Let’s Explore the Magic of CSS Transitions

by Harry Harry
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Transitions

CSS transitions are one of the most exciting and powerful features in CSS3. They allow you to animate elements on your page without any JavaScript, giving a sleek look that is very popular with web designers. In this post we will explore how to create simple animations using only CSS.

The first thing you need to do is set up a basic HTML structure. This includes the HTML element that will be animated and also an element with some text for the animation to take place on top of. For this example we’ll use two paragraphs, one containing our heading “CSS Transitions” as well as another paragraph for content below it:

` ` ————- ————- ————— ““`———–

You can look at the code in full detail here: h ttps://codepen.io/dkellycoyne/pen/xfDgwG?editors=1010&showLines=true&showCodeButton=true [[Full Code]]] .\rquote

Let’s look at how to use CSS transitions for brilliant animations. We’ll explore three different types of common animation, and see a demo with each one.

slide up/down

scale up/down

rotate on hover

Steps to create a CSS Transition:

look what i can do

In this section, I will be teaching you how to use css transitions. A transition is the change in values and properties of an element (or its corresponding presentation) over time from one value or style state to another. Transitions are created by using animation timing functions that define when something should happen over a particular period of time, e.g., linear, ease in/ease out etc. You need three things for every transition: the property being transitioned; the starting value for that property at the beginning of the transition; and the ending value for that property at the end of the transition.” What does all this mean? Well

First we need to set the keyframes that will animate our element using transition:set(). This sets two points in time where an element has changed state – it can also be called a “state machine”. In this example I’m going to want my box to change from being hidden by default, then after 300ms have elapsed, the opacity is changed over 500ms until fully visible. After another 400ms I want the content outside of my box (in this case just black text)to fade out.

look what i can do

We’ll then attach the transition to our element using a classname like this: .transitioning { opacity: 0; transform: scale(0); } **If you want it to animate over time, use an animation name from css such as “transform” or “opacity”. By default your transitions will be set at a duration of 300ms for each keyframe (or state) – which is usually just fine! You may also specify different speeds in milliseconds by adding more properties. In this example I’m going to go with 400ms and 500ms respectively. The text outside my box fades out after 800ms so that we’re not distracted while waiting on the animation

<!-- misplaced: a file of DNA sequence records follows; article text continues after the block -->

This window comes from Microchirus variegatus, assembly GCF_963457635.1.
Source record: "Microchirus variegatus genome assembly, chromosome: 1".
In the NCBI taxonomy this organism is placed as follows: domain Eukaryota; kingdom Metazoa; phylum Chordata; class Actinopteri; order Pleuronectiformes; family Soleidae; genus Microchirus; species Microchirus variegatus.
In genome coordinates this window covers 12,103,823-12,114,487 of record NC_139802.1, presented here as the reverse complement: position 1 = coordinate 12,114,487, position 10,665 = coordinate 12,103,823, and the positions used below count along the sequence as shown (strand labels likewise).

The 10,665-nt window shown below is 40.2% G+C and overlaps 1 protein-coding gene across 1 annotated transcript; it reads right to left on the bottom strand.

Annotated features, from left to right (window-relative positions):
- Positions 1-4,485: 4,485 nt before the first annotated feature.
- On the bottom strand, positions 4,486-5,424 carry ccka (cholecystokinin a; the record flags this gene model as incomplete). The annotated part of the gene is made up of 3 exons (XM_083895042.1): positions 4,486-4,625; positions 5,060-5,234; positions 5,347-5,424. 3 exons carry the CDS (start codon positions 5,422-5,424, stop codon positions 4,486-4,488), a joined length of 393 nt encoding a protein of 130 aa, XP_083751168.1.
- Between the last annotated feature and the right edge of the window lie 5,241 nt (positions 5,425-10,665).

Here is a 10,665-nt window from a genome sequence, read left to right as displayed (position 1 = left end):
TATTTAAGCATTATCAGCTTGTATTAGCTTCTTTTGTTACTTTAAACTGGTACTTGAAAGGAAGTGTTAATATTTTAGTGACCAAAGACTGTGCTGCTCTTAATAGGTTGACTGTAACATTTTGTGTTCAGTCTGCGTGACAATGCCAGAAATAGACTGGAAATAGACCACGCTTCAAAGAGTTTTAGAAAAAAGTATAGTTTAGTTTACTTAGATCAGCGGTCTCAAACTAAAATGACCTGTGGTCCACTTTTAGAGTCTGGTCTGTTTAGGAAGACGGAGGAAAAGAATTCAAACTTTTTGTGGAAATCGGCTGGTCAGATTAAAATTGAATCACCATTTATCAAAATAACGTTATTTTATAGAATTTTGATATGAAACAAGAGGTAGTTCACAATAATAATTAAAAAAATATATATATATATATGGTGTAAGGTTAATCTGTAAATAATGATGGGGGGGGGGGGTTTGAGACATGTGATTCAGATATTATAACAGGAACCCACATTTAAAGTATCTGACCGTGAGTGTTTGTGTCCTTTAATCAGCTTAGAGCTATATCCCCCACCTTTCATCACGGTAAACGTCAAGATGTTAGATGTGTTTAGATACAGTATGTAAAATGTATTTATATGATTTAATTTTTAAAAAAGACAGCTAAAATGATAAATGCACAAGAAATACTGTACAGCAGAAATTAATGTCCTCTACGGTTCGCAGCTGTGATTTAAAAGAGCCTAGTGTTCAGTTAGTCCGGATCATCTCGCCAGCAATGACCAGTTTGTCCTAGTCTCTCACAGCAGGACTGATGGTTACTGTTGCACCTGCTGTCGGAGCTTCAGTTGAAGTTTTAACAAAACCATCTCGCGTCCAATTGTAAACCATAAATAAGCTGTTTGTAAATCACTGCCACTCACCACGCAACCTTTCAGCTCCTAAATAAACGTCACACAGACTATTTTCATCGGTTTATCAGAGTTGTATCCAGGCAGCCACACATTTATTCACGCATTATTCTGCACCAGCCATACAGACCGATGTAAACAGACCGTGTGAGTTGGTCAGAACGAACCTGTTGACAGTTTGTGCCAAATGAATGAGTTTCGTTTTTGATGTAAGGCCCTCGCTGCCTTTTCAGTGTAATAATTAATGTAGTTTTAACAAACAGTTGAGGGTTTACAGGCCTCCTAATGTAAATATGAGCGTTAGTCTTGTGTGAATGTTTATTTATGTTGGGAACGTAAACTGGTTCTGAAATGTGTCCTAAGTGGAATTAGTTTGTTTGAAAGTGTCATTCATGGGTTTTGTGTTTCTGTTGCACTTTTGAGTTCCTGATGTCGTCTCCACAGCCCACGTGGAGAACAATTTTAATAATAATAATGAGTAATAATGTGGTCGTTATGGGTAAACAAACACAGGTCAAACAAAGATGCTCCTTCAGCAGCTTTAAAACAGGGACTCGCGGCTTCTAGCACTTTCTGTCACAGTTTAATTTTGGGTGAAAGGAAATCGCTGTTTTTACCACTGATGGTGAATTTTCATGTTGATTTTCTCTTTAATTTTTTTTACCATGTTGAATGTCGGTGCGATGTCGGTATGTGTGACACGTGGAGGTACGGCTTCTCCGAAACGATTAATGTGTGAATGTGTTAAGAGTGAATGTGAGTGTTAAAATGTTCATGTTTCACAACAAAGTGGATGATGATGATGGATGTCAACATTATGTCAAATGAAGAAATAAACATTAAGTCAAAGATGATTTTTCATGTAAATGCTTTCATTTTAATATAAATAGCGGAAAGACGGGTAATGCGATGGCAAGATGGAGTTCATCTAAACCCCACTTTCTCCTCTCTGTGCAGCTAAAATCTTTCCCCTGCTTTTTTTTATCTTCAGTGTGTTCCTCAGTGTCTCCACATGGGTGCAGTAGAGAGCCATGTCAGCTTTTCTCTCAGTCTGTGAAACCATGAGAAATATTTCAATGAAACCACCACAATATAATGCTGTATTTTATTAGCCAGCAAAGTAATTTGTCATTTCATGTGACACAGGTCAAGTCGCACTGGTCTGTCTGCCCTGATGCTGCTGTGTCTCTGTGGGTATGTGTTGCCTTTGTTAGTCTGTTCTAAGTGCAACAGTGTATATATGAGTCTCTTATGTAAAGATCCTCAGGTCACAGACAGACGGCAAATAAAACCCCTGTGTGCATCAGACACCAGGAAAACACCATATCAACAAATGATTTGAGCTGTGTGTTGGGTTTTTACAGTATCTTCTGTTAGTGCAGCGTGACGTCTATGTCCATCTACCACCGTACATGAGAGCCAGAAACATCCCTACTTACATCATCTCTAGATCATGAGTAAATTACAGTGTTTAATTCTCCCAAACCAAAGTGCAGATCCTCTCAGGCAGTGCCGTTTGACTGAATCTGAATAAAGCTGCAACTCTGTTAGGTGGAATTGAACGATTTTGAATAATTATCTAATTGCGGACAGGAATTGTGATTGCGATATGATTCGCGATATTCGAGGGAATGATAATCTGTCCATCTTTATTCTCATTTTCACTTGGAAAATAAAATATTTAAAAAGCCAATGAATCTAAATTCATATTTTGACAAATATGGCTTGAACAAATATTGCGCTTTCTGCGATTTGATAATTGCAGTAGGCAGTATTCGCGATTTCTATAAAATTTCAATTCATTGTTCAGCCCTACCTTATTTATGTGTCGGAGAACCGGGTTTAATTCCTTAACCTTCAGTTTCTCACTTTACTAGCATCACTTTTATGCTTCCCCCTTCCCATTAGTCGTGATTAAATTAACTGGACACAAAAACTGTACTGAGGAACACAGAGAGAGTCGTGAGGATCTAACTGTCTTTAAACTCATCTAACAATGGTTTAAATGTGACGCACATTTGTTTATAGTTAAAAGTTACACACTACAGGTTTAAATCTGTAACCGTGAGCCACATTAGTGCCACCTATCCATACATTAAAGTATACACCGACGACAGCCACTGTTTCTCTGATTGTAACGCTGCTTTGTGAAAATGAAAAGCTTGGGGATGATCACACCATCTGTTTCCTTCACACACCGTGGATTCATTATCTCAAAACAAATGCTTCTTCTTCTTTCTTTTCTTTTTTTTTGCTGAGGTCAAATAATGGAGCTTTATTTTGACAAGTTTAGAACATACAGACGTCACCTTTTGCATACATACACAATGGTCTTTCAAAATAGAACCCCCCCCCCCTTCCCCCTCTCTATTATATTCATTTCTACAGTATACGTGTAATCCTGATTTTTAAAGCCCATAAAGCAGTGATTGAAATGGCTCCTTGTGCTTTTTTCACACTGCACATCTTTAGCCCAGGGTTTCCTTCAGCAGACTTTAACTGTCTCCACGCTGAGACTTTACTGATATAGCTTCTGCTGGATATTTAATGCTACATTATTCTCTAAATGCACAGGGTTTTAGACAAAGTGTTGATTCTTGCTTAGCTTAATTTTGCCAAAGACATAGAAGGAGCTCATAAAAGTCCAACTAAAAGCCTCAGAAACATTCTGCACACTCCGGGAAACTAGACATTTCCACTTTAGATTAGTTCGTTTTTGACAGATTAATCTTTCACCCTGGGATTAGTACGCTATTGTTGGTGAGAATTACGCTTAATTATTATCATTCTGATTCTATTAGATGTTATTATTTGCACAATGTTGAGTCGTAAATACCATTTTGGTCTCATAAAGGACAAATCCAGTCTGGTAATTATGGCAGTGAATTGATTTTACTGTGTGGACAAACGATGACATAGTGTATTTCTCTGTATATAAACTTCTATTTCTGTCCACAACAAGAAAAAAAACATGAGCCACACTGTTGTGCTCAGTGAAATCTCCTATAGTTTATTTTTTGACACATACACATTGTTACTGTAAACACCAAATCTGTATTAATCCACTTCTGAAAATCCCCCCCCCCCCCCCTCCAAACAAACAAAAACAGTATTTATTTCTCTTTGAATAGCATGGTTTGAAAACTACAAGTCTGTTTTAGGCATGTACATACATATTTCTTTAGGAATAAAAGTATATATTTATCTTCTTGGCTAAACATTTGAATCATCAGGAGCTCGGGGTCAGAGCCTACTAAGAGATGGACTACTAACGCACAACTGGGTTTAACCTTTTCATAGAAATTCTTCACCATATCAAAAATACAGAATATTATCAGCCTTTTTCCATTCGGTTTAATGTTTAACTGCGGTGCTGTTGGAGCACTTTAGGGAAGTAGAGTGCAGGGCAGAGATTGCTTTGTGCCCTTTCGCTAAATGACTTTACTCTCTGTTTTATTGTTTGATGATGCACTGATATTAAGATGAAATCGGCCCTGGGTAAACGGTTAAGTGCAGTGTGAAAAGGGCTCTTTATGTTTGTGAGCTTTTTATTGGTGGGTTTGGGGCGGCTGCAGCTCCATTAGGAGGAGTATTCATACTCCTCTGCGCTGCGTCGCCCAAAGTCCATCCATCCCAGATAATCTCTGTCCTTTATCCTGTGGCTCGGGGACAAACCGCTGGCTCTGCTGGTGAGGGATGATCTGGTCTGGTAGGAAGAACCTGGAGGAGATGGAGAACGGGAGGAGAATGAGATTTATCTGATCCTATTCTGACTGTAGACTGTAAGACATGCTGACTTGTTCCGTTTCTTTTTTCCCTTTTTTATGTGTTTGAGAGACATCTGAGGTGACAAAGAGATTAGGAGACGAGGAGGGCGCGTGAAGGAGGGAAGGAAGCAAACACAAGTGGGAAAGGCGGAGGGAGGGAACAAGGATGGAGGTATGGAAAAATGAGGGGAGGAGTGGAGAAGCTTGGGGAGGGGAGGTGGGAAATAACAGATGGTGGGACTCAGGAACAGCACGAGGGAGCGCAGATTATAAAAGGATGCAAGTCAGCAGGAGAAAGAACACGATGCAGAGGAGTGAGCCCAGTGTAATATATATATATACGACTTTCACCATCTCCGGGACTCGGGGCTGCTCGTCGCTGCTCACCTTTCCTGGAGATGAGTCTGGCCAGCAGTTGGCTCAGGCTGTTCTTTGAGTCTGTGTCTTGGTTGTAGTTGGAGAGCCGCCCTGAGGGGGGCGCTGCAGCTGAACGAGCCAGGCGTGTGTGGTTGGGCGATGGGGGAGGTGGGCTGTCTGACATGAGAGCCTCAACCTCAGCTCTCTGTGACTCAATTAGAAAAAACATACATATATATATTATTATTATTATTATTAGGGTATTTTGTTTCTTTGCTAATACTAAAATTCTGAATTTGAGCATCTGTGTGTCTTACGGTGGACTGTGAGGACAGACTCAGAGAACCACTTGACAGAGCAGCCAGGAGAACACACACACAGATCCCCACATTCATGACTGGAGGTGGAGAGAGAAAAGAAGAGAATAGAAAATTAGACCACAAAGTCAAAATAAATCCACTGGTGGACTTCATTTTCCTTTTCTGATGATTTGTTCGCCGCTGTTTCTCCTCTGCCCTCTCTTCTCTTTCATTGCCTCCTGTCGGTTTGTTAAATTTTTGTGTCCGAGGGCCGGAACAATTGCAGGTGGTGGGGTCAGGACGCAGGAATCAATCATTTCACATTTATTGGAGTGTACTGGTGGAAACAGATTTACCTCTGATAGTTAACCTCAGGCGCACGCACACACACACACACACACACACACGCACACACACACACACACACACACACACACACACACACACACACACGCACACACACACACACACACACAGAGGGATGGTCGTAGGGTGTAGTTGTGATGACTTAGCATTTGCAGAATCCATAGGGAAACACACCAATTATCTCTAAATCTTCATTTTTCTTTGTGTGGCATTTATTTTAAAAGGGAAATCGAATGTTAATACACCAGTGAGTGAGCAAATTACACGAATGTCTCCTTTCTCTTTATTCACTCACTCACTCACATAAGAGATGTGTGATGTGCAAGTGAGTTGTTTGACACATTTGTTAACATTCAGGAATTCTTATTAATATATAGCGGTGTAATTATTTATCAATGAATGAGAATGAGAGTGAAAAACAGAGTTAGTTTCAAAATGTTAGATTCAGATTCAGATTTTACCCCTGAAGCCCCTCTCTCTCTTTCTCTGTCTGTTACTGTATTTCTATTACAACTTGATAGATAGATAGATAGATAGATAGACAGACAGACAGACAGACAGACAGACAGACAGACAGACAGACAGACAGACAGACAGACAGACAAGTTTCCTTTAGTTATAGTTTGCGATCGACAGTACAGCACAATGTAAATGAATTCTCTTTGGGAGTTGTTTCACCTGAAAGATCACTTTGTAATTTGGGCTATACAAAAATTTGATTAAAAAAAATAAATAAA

Let’s look at how we can use CSS transitions.

They animate changes in style rules over a specified duration, so the browser doesn’t have to repaint each frame of animation separately. Like they say: With great power comes great responsibility but luckily for you, this is one superpower you don’t need any training to possess!

You may not know it yet but there are plenty of incredible things that can be achieved with just a few lines of code and some creativity on your part. Let’s start by taking our little kitten here…let me show what I mean by giving him an instant makeover!

CSS Transitions work like magic because they create animations with no more effort than typing a few lines of code.

I’m going to look at the magic that is CSS transitions. Let’s explore!

First, I’m going to explain what a CSS transition is and how you can use them in HTML pages.

One of the great things about these features is that they are animation specific so this means we have complete control over every aspect of it including speed, delay time, duration etc. These animations happen on hover or when an element appears on screen (elements with `opacity: 0`). A quick example would be fading out text as soon as someone mouses off it – neat right?

Now for some code snippets! Below is some sample code using only two different classes :hover/:active . The first

CSS transitions are a really awesome way to animate elements in your application. They can be best described as the following: an animation that occurs when one webpage element changes state or position relative to another page element, usually by fading from one look into another look over time after some trigger event has occurred. CSS transitions make it possible for web developers to create interactive and smooth cross-browser animations without having to resorting to JavaScript libraries like jQuery that only work on modern browsers anyway. The basic syntax of a transition is listed below:

The browser will automatically set up a number of common property types with their corresponding duration values but you’ll have more control if you specify them yourself (see Supported Properties). For example, let’s say we wanted our text

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